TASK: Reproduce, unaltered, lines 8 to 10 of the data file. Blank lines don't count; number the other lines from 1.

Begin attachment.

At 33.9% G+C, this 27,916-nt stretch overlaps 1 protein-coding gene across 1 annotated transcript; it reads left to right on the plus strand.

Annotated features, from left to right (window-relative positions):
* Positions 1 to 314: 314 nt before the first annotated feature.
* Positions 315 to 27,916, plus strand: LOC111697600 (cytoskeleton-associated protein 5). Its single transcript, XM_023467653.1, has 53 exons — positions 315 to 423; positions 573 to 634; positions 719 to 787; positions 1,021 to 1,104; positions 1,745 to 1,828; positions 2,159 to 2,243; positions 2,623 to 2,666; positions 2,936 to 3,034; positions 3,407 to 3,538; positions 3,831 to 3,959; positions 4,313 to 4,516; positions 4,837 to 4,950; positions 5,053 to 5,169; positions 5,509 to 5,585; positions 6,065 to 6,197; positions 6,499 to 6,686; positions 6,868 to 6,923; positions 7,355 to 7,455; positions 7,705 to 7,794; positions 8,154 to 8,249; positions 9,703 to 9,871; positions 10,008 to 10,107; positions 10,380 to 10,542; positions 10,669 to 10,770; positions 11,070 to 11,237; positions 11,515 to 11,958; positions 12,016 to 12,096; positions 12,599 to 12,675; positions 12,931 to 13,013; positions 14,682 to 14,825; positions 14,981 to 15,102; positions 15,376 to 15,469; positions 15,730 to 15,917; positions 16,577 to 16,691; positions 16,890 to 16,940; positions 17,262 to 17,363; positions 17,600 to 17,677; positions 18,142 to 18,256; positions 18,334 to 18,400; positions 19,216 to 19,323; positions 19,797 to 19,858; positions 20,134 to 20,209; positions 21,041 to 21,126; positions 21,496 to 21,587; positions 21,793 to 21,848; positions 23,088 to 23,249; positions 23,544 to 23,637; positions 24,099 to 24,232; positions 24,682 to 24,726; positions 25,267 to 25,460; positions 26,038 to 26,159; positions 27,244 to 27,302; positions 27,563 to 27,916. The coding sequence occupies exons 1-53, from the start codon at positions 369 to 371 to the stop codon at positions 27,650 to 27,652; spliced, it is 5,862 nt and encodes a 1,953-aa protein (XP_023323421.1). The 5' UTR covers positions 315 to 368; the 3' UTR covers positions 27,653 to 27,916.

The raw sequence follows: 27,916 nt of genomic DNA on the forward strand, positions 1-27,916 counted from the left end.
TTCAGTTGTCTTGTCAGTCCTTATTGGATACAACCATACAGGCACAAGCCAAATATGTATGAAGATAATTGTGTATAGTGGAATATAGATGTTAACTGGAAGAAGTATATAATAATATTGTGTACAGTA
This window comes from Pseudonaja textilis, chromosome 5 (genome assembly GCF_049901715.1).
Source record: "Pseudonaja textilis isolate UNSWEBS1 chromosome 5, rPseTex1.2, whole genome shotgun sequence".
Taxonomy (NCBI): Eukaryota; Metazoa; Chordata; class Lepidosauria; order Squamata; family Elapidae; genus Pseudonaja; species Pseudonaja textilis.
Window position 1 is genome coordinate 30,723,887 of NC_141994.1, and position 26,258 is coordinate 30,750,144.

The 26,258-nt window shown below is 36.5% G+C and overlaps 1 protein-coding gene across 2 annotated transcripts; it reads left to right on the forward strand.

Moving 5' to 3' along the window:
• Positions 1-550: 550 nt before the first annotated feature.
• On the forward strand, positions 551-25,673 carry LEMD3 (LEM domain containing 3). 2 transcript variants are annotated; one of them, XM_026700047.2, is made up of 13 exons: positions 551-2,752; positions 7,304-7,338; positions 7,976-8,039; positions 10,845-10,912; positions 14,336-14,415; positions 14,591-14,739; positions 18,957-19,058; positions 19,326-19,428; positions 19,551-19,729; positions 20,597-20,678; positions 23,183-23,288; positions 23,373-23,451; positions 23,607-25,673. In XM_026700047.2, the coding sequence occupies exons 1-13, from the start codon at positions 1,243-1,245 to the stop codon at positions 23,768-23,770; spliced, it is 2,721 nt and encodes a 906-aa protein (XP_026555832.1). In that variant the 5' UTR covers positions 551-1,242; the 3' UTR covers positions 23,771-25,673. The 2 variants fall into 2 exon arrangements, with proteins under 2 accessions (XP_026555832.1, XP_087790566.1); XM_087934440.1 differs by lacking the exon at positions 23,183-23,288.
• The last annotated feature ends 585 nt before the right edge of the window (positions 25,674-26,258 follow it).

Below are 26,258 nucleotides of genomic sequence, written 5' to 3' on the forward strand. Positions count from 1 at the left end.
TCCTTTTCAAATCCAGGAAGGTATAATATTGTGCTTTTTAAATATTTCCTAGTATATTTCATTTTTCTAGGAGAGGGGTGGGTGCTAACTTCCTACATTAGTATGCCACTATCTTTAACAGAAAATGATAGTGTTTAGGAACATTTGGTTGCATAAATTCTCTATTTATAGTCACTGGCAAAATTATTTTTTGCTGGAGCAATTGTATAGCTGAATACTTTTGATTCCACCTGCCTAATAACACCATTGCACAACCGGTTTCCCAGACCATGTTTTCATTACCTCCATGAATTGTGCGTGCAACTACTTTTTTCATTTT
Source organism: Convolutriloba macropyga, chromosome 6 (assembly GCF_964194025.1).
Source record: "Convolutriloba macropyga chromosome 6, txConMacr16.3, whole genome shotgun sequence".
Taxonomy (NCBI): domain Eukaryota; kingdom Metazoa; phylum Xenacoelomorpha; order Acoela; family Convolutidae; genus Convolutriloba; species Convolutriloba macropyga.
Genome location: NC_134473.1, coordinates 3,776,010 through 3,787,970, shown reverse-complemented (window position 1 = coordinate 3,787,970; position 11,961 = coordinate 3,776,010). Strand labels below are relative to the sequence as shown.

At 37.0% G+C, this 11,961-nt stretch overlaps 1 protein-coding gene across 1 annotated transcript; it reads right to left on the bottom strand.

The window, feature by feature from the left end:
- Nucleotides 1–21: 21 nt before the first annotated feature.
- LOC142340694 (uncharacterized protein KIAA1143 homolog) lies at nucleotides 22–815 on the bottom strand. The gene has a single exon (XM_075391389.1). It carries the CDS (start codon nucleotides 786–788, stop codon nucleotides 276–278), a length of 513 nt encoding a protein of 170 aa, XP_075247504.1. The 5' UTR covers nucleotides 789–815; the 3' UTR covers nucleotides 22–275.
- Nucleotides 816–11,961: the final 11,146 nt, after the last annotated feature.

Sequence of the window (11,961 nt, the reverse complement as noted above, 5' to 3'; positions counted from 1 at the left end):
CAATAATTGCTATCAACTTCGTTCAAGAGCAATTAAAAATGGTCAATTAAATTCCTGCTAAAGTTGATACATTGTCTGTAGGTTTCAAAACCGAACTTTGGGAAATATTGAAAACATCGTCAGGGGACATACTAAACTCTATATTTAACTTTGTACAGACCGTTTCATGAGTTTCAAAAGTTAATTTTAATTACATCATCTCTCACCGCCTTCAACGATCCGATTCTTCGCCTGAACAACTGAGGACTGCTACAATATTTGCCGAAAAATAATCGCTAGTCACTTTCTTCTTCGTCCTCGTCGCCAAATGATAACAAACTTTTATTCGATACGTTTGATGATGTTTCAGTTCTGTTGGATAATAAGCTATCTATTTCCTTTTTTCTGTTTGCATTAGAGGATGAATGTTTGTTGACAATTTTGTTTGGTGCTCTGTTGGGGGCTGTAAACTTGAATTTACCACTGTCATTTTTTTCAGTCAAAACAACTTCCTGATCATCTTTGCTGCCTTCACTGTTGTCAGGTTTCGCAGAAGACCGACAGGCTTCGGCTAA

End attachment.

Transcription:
Source record: "Pseudonaja textilis isolate UNSWEBS1 chromosome 5, rPseTex1.2, whole genome shotgun sequence".
Taxonomy (NCBI): Eukaryota; Metazoa; Chordata; class Lepidosauria; order Squamata; family Elapidae; genus Pseudonaja; species Pseudonaja textilis.
Window position 1 is genome coordinate 30,723,887 of NC_141994.1, and position 26,258 is coordinate 30,750,144.